Southwest Minnesota Housing Partnership

Funding Received: 2015
Slayton, MN
February 15, 2016

The Southwest MN Housing Partnership has been busy the last few months, creating teams, defining goals, and evaluating cross regional data to help the organization narrow the geographic emphasis of the ArtPlace CDI grant efforts. In this first blog post, the SWMHP Leadership Team responds to questions from ArtPlace staff regarding these efforts:


What were the biggest surprises and/or most exciting moments during the announcement process and community forum?

SWMHP was thrilled to learn it had become one of the ArtPlace CDI grant recipients.  The announcement created a lot of excitement and began the process of forming new relationships and helping our organization to map the assets, connections and resources that would exist for us as we continue our planning journey with communities. The community forum was held on Oct. 9th at the Worthington Memorial Auditorium for Performing Arts, with around 70 in attendance. These individuals represented local, state and national organizations, and were treated to entertainment from artists within the region, including Azteca Dancers and a local harpist.


What questions have been raised for your organization as you have considered cultural asset mapping activities? What are some of the most important values and goals you are considering as you develop and execute a plan for cultural asset mapping?

SWMHP has been challenged in determining how to best utilize cultural asset mapping activities, primarily due to the fact the geographic location(s) of the work was not defined from the beginning; a process the Partnership is still working on, though hopes to have wrapped up within the next month. Defining the geography has been a significant task, due to the fact the SWMHP region covers 30 counties and, within that, over 250 communities of varying degrees of size, demographics and need. The internal leadership team decided to take a two-step approach to cultural asset mapping; first, utilizing a more broad regional asset scan to assist in narrowing down geographic focus, and to identify any potential arts and cultural significant areas/activities/groups previously unknown to SWMHP. The Partnership hired arts consultant Metris to lead the team through these efforts; and through that process became more aware of the resources available to access these types of data sets, while obtaining several categories of arts/cultural significant data across the entire 30 county region.

SWMHP really sees the more detailed cultural asset mapping to take place as part of the community engagement process once geographic areas are selected. Understanding this is a way to engage cross-cultural participation in community planning efforts, the Partnership is cognizant that defining what this process means across different cultural groups is key to its success. Therefore, once communities are defined, time will need to be spent identifying the various group in which to engage, and mechanisms to best engage these groups; particularly if there are language or other cultural barriers to be overcome.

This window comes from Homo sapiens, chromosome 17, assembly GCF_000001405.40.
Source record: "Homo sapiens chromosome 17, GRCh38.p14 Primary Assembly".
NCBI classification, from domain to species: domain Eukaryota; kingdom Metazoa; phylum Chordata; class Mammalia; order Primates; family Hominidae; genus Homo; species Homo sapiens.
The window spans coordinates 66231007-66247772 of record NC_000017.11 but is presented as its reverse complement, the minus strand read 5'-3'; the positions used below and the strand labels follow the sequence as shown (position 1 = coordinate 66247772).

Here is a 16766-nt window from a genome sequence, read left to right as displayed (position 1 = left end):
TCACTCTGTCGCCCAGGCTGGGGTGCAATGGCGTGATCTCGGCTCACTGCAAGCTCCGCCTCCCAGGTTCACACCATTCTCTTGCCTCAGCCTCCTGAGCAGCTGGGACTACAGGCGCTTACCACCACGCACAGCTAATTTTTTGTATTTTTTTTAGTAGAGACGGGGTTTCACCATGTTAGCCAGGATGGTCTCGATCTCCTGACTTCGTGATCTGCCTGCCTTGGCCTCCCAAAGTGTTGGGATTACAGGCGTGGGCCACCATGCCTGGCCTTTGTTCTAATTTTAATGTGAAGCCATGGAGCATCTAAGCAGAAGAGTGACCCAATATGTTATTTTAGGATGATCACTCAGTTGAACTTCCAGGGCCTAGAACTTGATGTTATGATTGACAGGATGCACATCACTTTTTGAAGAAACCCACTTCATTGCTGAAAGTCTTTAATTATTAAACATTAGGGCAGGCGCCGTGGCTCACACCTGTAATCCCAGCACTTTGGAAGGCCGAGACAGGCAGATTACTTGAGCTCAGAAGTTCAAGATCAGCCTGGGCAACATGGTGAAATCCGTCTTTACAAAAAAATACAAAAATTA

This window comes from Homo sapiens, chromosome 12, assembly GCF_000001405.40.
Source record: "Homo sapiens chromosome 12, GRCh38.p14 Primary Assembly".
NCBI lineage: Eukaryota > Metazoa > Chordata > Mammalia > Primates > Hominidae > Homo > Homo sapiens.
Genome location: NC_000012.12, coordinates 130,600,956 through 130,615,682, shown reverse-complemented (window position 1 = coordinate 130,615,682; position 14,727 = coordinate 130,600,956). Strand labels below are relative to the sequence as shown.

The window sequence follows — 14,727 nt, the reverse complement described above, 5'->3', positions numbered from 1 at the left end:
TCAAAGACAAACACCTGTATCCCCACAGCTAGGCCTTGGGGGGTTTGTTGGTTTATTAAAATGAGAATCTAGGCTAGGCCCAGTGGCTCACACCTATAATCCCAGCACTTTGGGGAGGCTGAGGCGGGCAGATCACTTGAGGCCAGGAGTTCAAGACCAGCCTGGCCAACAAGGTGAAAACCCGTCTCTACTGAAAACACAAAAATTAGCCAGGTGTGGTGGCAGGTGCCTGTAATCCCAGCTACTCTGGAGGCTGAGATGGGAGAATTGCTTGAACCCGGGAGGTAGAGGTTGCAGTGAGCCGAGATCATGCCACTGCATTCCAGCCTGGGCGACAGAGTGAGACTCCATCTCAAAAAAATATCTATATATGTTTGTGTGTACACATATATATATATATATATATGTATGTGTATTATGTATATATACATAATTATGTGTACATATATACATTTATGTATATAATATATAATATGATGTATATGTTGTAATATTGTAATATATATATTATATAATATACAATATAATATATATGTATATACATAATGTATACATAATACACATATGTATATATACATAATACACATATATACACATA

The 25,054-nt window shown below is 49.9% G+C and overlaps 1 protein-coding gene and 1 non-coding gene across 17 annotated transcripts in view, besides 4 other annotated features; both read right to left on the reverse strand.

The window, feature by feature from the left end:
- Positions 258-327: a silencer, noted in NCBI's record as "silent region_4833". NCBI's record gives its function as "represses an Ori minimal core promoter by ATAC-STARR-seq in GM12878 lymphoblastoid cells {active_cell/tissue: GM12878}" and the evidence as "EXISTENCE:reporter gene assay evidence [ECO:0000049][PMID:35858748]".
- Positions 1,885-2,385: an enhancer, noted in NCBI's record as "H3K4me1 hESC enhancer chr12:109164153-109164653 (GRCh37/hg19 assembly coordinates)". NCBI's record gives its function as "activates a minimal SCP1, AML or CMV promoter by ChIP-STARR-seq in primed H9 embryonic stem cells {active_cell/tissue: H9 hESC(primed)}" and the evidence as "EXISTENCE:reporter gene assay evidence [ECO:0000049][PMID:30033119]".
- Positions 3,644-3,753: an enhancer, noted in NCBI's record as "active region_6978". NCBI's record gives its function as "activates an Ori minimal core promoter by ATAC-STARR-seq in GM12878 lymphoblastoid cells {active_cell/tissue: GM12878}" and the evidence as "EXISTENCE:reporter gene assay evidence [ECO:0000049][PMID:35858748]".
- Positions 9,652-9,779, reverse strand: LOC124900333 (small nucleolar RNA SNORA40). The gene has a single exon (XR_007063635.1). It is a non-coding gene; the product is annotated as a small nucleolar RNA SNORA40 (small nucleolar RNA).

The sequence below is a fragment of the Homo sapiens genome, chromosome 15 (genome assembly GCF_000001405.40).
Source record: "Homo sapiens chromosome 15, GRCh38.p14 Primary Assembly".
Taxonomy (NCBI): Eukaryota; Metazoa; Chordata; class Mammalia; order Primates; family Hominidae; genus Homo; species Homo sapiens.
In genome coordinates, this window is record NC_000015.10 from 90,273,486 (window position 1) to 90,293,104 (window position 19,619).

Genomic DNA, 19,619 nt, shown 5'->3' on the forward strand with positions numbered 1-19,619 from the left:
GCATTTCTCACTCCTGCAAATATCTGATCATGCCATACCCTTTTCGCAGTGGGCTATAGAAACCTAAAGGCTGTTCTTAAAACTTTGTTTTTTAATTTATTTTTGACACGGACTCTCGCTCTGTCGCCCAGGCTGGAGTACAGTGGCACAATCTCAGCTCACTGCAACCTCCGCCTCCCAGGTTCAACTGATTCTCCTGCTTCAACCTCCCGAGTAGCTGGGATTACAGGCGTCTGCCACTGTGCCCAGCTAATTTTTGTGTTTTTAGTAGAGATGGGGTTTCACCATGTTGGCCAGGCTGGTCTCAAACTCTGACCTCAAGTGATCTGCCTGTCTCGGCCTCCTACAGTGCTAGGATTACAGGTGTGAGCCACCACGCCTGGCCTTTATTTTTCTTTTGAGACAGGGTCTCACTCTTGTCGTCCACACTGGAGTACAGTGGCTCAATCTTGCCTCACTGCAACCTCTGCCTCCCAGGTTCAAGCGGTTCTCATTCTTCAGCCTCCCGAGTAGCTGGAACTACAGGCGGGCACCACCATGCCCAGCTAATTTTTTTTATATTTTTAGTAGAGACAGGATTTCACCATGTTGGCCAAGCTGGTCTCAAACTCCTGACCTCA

What have been some of the most important or useful ideas you’ve encountered in the first few months of the program? What are you looking forward to learning or tackling as you move forward?

One of the more interesting topics that has come about as the leadership team works through the challenge of defining project locations from a large geographic area is how to best share each other’s stories to capture energy and momentum across the entire region. If we are still discovering the unique and exciting arts and cultural events, ideas and identities in the region, certainly there are others who are unaware of everything that’s happening as well. Currently, SWMHP is compiling a list of these stories and intends to utilize our ArtPlace project page as a place to share them.

As we continue to move forward in these efforts, SWMHP is excited to engage in discussions with those communities who have been identified based on various factors such as changing demographics, strong community planning history, and/or a strong interest in expanding arts and cultural opportunities; gaining more awareness of regional activities and stakeholders; and moving into the final community selection process from which we can start to identify and help articulate, what changes or issues each would like to address.